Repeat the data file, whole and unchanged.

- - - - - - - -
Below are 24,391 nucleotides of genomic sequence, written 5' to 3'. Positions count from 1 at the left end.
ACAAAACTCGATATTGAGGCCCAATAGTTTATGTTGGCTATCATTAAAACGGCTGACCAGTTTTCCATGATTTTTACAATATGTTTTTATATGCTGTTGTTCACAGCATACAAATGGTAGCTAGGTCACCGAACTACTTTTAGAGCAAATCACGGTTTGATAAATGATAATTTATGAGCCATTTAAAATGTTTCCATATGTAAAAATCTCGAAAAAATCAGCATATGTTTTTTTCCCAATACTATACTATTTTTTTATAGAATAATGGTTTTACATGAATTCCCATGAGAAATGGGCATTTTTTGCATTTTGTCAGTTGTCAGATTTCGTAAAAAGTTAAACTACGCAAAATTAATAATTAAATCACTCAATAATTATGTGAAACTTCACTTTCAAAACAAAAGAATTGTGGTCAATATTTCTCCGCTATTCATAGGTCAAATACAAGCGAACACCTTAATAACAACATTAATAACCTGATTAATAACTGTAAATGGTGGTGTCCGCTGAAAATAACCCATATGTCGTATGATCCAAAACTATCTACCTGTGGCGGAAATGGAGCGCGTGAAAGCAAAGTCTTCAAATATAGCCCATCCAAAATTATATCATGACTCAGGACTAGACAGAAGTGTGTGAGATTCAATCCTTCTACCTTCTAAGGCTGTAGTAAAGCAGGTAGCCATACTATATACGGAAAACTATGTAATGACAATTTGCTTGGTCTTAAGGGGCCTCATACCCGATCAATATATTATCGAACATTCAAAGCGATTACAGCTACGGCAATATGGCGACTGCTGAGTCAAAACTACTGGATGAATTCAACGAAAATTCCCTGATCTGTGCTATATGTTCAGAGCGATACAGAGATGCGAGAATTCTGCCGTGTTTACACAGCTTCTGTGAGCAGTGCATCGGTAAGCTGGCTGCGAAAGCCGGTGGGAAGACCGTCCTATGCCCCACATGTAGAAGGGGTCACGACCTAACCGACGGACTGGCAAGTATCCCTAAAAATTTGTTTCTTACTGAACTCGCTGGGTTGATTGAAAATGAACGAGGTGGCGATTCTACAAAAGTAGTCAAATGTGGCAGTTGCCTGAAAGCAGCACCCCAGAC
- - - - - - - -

Below are 24,391 nucleotides of genomic sequence, written 5' to 3'. Positions count from 1 at the left end.
ACAAAACTCGATATTGAGGCCCAATAGTTTATGTTGGCTATCATTAAAACGGCTGACCAGTTTTCCATGATTTTTACAATATGTTTTTATATGCTGTTGTTCACAGCATACAAATGGTAGCTAGGTCACCGAACTACTTTTAGAGCAAATCACGGTTTGATAAATGATAATTTATGAGCCATTTAAAATGTTTCCATATGTAAAAATCTCGAAAAAATCAGCATATGTTTTTTTCCCAATACTATACTATTTTTTTATAGAATAATGGTTTTACATGAATTCCCATGAGAAATGGGCATTTTTTGCATTTTGTCAGTTGTCAGATTTCGTAAAAAGTTAAACTACGCAAAATTAATAATTAAATCACTCAATAATTATGTGAAACTTCACTTTCAAAACAAAAGAATTGTGGTCAATATTTCTCCGCTATTCATAGGTCAAATACAAGCGAACACCTTAATAACAACATTAATAACCTGATTAATAACTGTAAATGGTGGTGTCCGCTGAAAATAACCCATATGTCGTATGATCCAAAACTATCTACCTGTGGCGGAAATGGAGCGCGTGAAAGCAAAGTCTTCAAATATAGCCCATCCAAAATTATATCATGACTCAGGACTAGACAGAAGTGTGTGAGATTCAATCCTTCTACCTTCTAAGGCTGTAGTAAAGCAGGTAGCCATACTATATACGGAAAACTATGTAATGACAATTTGCTTGGTCTTAAGGGGCCTCATACCCGATCAATATATTATCGAACATTCAAAGCGATTACAGCTACGGCAATATGGCGACTGCTGAGTCAAAACTACTGGATGAATTCAACGAAAATTCCCTGATCTGTGCTATATGTTCAGAGCGATACAGAGATGCGAGAATTCTGCCGTGTTTACACAGCTTCTGTGAGCAGTGCATCGGTAAGCTGGCTGCGAAAGCCGGTGGGAAGACCGTCCTATGCCCCACATGTAGAAGGGGTCACGACCTAACCGACGGACTGGCAAGTATCCCTAAAAATTTGTTTCTTACTGAACTCGCTGGGTTGATTGAAAATGAACGAGGTGGCGATTCTACAAAAGTAGTCAAATGTGGCAGTTGCCTGAAAGCAGCACCCCAGAC